Hyoscyamus. U.S.,Br. Hyoscyamus Hyosc. [Henbane] Hyoscyamine

Hyoscyamus; Hyoscyami; Henbane; Hyoscyamus niger

HENBANE is a very old article of the Materia Medica, being ascertained to have been the 'Voaxvapos of Dioscorides, by whom it was much used inwanlly and outwardly as an anodine. It was long nearly lost sight of in modern medicine, until Storck recommended it along with other narcotic vegetables in 1762.

Natural History.—Several species of Hyoscyamus possess analogous properties; but the best known, most abundant, and only officinal species is the Hyoscyamus niger. It belongs to Linnaeus' class and order Pentandria Monogynia, and to.the Natural family Solanaceae. It is generally biennial, but an annual variety is cultivated by the herb-gardeners at Micham near London. The biennial variety grows on roadsides and uncultivated hill-slopes in this island, and most continental countries of Europe ; and it is also cultivated for the druggist. It throws out root-leaves only during its first summer, and in the subsequent spring pushes up a shrubby, hairy, viscous stem, from a foot and a half to four feet high. The plant is then covered with large, pale green, very sinuous, hairy, somewhat viscous leaves, and bears several flowering branches, which produce in succession from June to August many axillary, dingy-yellow flowers, intricately crossed by purple reticulations. The capsule is bilocular, and contains numerous rough, pale-grayish-brown, slightly flattened, ovate or reniform seeds, rather less than those of the poppy. The root is spindle-shaped, somewhat woody, but amylaceous, white and plump. The fresh herb has a peculiar unpleasant odour, and a mawkish taste. The chief of-ficinal part is the leaves. The London Col-lege (and-U.S. Pharm.) adds also the seeds, but, perhaps, unnecessarily; for, though stronger than the leaves, it is troublesome to collect them in large quantity. The seeds ripen from August to October. It is almost universally recommended to gather the leaves only from wild plants, and their su-perior activity is stated to have been ascertained in Germany (Merat); but from experiments made some years ago at the Royal Infirmary here, the inferiority of cultivated plants, if it exists at all, seems not appreciable in practice. A difference of opinion prevails as to the proper period for collecting the leaves.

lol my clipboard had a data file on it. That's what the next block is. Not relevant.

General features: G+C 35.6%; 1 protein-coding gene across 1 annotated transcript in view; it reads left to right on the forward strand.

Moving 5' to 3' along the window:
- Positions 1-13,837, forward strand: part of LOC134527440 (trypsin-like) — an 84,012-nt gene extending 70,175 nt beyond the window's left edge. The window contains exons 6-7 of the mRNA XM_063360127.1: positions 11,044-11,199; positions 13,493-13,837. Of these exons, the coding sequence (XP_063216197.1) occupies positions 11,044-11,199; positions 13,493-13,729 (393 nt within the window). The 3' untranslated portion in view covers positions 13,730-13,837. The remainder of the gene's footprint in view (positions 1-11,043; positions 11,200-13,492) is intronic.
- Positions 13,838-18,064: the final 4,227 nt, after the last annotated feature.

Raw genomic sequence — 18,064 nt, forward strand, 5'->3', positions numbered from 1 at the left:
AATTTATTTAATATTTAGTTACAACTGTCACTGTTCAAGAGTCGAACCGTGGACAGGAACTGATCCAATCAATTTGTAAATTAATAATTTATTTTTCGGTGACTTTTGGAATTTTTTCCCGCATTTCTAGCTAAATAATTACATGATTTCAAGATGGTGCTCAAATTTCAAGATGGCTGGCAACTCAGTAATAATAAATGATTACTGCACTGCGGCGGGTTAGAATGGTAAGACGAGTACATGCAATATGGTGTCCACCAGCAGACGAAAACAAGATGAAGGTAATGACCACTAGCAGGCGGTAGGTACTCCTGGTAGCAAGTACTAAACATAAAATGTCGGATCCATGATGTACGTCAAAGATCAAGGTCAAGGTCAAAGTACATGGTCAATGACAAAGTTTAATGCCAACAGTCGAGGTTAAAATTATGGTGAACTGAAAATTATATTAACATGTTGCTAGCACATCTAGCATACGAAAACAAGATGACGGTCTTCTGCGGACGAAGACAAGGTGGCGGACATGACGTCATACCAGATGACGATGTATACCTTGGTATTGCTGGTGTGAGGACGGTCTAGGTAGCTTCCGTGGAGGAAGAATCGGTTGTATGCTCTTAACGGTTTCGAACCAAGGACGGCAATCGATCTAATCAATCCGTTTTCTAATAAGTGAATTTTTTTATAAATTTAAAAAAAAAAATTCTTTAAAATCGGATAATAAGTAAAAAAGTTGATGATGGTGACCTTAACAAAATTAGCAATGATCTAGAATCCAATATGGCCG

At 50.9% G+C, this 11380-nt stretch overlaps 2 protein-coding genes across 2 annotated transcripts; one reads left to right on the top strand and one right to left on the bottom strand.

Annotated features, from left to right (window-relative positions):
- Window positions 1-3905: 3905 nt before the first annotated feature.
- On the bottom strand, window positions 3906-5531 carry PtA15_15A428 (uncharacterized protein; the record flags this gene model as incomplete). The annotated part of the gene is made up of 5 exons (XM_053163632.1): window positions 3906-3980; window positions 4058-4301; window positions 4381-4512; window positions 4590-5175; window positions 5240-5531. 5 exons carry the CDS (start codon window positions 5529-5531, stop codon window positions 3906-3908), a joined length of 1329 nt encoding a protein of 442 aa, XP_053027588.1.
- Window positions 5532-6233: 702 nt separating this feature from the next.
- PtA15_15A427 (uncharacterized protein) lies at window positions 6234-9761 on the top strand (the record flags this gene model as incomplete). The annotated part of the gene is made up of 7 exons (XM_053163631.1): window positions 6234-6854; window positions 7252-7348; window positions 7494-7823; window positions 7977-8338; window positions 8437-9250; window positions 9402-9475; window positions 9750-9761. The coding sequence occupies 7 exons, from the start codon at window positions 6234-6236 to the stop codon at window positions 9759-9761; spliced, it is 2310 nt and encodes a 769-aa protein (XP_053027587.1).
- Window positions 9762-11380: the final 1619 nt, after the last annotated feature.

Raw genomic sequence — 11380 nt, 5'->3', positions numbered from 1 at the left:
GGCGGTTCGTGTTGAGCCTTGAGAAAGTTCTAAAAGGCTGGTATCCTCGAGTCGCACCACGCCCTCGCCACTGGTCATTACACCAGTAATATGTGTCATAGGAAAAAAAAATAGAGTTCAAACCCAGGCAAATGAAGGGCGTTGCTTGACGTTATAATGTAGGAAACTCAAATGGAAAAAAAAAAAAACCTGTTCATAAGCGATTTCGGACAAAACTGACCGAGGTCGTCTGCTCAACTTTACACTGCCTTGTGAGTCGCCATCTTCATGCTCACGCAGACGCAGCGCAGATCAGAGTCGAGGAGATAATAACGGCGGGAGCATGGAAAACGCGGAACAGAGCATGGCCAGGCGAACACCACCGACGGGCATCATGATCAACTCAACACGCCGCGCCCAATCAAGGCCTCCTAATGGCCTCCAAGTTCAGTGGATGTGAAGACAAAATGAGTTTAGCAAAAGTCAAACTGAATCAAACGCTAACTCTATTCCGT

It has been alleged, that those of the first year are inert, that stem leaves only should be used, and that they should be collected at the beginning of inflorescence (Houlton) or just before it (Duncan) ; but I have found them sufficiently active even in the spring, before the appearance of the flowering stem. The annual variety pushes up its flowering stem at once in the month of May, and flowers nearly at the same time with the biennial variety. Their relative activity has not been ascertained. The annual plant has been thought to be comparatively feeble in energy. But Dr. Royle found it active, as grown in India. The two varieties are used indiscriminately by many London druggists for making the officinal extract.—Henbane-leaves should be dried for preservation without artificial heat (Houlton), or in a hot-air-press not above 120° in temperature. They are in good preservation, if they retain in some measure their peculiar odour, and possess a mawkish, obscurely bitter taste. The druggist's store of them ought to be renewed every year.